[This post was originally uploaded on October 21, 2014. It has been updated below with new information on January 11, 2015.]
The one achievement that still eludes movie and gaming special effects artists and programmers is the creation of a human face so convincing that it could fool viewers into believing it is a real person. Vast and untold amounts of time, money and other resources have been expended in this quest and these artists and programmers have gotten close over the years. However, the human eye is so precise and discriminating that audiences can always accurately detect a virtual visage. In, well, effect, the imagery looks almost, but not quite “real”.
That is, maybe until now. According to a fascinating article on studio360.org posted on October 14, 2014 entitled Have We Finally Conquered the Uncanny Valley? by Eric Molinsky, an animator named Chris Jones may have just achieved this or else come extremely close to it. He has been uploading his recent animation efforts to his blog, and two of them are also embedded in this article of a human face and a human hand. These are videos, not static images. I found the result to be extraordinary. I highly recommend clicking through to have a look at Jones’s efforts.
Let’s assume for a moment that Jones fully succeeds in his work and such virtual humans start to populate movies, tv shows, videos and games. Lets further assume that the tools for doing this become widely accessible to computer generated imagery (CGI) artists. Then what? Here are my questions:
- Whether and how will the careers of today’s real life working actors be impacted?
- Will commercial audiences accept such virtual actors or will this be perceived as just being too creepy?
- Will living actors or the estates of deceased actors be able to license their likenesses to be used in new video and film creative works?
- Assuming that such licensing becomes a reality (even though the graphics remain unreal), what terms will be noticeable in terms of making an actor younger or older? What if the actor/licensor objects to final manner in which his or her image is used in the story?
- Will new forms of agents and agencies be needed to handle the negotiations and contracts? Will future talent agents both literally and figuratively, become software agents?
- Will new virtual and branded “stars” emerge in terms of the quality, usefulness and public acceptance of the imagery? That is, stars in terms of the virtual creations themselves and stars in terms of the CGI artists who emerge as the best in this specialty?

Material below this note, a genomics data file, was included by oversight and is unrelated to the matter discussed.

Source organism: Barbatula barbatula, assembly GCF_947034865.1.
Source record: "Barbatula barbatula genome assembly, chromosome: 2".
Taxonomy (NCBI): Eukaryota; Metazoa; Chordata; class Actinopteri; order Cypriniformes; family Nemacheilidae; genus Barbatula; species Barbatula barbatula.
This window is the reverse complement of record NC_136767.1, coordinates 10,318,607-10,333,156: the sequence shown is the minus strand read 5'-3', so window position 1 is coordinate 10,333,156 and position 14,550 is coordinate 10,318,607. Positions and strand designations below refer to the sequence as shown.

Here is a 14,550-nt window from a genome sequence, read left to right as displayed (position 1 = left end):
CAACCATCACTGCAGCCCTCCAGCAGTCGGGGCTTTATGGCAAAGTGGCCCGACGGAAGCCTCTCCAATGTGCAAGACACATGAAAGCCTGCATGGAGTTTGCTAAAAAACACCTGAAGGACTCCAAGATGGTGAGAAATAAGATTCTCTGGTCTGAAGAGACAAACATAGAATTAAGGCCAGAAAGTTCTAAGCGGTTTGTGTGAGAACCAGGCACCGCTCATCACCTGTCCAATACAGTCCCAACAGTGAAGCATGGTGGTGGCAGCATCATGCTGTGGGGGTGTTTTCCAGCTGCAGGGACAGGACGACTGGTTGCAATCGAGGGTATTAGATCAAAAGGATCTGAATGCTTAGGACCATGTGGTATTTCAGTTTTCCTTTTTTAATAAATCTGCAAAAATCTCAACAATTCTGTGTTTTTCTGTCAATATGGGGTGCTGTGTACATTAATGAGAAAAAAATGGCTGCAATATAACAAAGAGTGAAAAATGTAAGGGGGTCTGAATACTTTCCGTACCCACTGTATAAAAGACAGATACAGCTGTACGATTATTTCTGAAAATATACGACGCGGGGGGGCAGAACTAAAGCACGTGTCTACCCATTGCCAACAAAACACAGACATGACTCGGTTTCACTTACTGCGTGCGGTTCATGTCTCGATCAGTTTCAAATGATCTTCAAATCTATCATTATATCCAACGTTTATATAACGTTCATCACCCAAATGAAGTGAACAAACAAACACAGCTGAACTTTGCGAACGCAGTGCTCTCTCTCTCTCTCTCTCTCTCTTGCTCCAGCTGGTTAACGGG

- Will this development permit news forms of storytelling and gaming that are not possible with the current state of CGI?
I suppose then that this story also gives a whole new meaning to user inter-face development.
January 11, 2015 Update:
Breaching of the “uncanny valley” described in the original post above, the term used for the significant difficulty in creating a fully convincing computer animation of a human face, still remains quite elusive. According to a most interesting column in yesterday’s (January 10, 2015) edition of The Wall Street Journal entitled Why Digital-Movie Effects Still Can’t Do a Human Face by Alison Gopnik, this holy grail of CGI still presents some considerable roadblocks. I highly recommend clicking through and reading this piece in full. I will try to sum up, annotate and comment on it as a counterpoint to the post above.
Using a very clever analogy, the author compares the still unrealized feat of creation of a convincing CGI human to the Turing Test which, originally posited by the brilliant computer scientist Alan Turing (also the subject of the very well-received and possibly Oscar contending current bio-pic called The Imitation Game). This is a test for the achievement of actual machine “intelligence” whereby such a system cannot be detected in its interactions with an actual human being. That is, the human believes that he or she is communicating with another human when, in fact, the other party is a computer. Computer science is in deep pursuit of passing the Turing Test but it has thus far not been accomplished.
As between the passing the Turing Test and crossing the Uncanny Valley, Gopnik writes that the latter is “much, much hard for a computer to pass”.
While CGI is woven into so much of today’s visual media, they human face remains stalled in the Uncanny Valley for the time being. This is largely because of the incredible sensitivity of human vision and the wide range of subtleties in our human facial expressions to communicate our emotions to each other.
Gopnik further describes the effort on the fascinating ongoing project called Baby X by Mark Sager, a designer who worked the faces in Avatar and who is now a professor at the University of Auckland, as being “one of the most convincingly complete computer-generated faces”. I highly recommend checking out and comparing this simulation to that of Chris Jones described and linked to above. Which do you think is more realistic and life-like in its appearance and movements? Does it make a considerable improvement in the realness of Sagar’s simulation that his project make additional use of the latest relevant neurological research when compared to the efforts of a highly skilled CGI artist alone?